Consumption Tax and Special Local Consumption Tax
Consumption tax is categorized as a value added tax applied to almost every domestic transaction and every import transaction except for financial transactions, capital transactions, medical services, welfare services and educational services.
Basic formula for calculating the tax due is as follows:
Tax due = total amount of consumption tax on sales
-total amount of consumption tax on purchases
- Domestic transactions
Domestic transactions in which consideration is paid for the transfer or lease of assets or the provision of services for business purposes will be subject to taxation.
- Import transactions
Foreign goods received or retrieved from a bonded zone will be subject to taxation.
- Transfers and leases of land
- Transfers of securities and payments prescribed in the foreign exchange and trade law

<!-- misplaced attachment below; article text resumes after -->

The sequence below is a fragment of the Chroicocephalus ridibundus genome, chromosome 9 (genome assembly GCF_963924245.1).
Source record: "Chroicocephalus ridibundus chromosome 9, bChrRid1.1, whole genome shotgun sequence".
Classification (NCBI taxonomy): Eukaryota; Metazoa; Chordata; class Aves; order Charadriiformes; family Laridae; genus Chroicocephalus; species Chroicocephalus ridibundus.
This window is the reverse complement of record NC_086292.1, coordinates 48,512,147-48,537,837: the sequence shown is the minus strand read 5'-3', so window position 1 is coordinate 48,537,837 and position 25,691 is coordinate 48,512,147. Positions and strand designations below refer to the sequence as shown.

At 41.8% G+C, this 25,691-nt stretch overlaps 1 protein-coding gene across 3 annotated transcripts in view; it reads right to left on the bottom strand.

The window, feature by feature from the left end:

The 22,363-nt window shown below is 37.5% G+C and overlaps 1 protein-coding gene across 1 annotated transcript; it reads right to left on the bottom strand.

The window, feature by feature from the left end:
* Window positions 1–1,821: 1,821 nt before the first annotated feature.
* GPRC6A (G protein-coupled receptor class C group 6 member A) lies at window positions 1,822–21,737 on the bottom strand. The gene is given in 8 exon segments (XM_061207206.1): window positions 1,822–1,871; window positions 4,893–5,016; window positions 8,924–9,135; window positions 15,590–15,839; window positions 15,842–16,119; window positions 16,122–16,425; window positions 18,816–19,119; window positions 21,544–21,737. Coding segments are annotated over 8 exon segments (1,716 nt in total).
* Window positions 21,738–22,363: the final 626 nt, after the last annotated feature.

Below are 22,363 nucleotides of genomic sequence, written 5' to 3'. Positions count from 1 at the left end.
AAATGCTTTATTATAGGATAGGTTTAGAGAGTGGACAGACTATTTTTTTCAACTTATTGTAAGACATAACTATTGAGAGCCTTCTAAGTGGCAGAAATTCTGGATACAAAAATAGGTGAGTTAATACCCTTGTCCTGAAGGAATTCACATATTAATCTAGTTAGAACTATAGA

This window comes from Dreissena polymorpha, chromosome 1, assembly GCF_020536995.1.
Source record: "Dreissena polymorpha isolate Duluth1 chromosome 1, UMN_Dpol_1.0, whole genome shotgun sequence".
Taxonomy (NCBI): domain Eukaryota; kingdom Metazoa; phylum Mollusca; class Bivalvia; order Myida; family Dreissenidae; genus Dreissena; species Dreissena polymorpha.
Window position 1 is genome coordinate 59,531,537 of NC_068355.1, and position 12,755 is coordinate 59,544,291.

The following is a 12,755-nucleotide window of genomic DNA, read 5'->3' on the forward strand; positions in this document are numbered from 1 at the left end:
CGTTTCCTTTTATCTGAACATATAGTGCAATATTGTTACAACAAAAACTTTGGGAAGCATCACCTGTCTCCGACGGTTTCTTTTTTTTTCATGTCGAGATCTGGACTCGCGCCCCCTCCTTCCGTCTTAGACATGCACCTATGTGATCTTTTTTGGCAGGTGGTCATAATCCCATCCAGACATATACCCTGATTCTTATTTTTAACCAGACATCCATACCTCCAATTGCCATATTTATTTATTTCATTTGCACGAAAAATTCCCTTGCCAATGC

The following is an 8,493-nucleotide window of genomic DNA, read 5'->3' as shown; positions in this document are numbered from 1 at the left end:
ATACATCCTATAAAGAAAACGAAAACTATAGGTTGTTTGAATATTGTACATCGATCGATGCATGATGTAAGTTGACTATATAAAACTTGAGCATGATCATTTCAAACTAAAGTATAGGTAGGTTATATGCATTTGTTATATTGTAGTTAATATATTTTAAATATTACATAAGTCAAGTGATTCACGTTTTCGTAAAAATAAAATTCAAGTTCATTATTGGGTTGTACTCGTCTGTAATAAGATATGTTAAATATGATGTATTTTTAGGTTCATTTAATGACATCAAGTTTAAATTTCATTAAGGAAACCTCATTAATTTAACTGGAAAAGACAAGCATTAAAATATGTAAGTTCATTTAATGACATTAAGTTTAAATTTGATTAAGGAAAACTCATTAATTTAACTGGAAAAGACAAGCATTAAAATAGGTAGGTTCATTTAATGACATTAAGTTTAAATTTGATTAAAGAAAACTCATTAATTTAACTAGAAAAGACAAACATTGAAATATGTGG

- Leases of assets with interest
- Transfers of postage stamps and merchandise coupons
- Services rendered by the government, local governments, public corporations, and public interest corporations
- International postal services and foreign exchange services
- Medical service under social medical system and sale of assets by a social welfare organization
- School tuition, entrance fees and textbooks
- Rent of residential houses
Tax Exemption for Export Transactions
Export of goods, international communication and overseas transportation conducted by an enterprise are tax-exempt.
Export sales are not subject to consumption tax. The consumption tax component included in the purchase cost is creditable against the taxpayer’s consumption tax liability, so that all export activities are tax-free. On the other hand, in a non-taxable transaction, the consumption tax component of the purchase cost cannot be credited.
A taxpayer for a domestic transaction is an enterprise (including a non-resident and a foreign company) which sells taxable assets and performs other taxable transactions. A company or an individual removing imported goods from a bonded area is also classified as a taxpayer for consumption tax purposes.
Tax-exemption for small-scale enterprise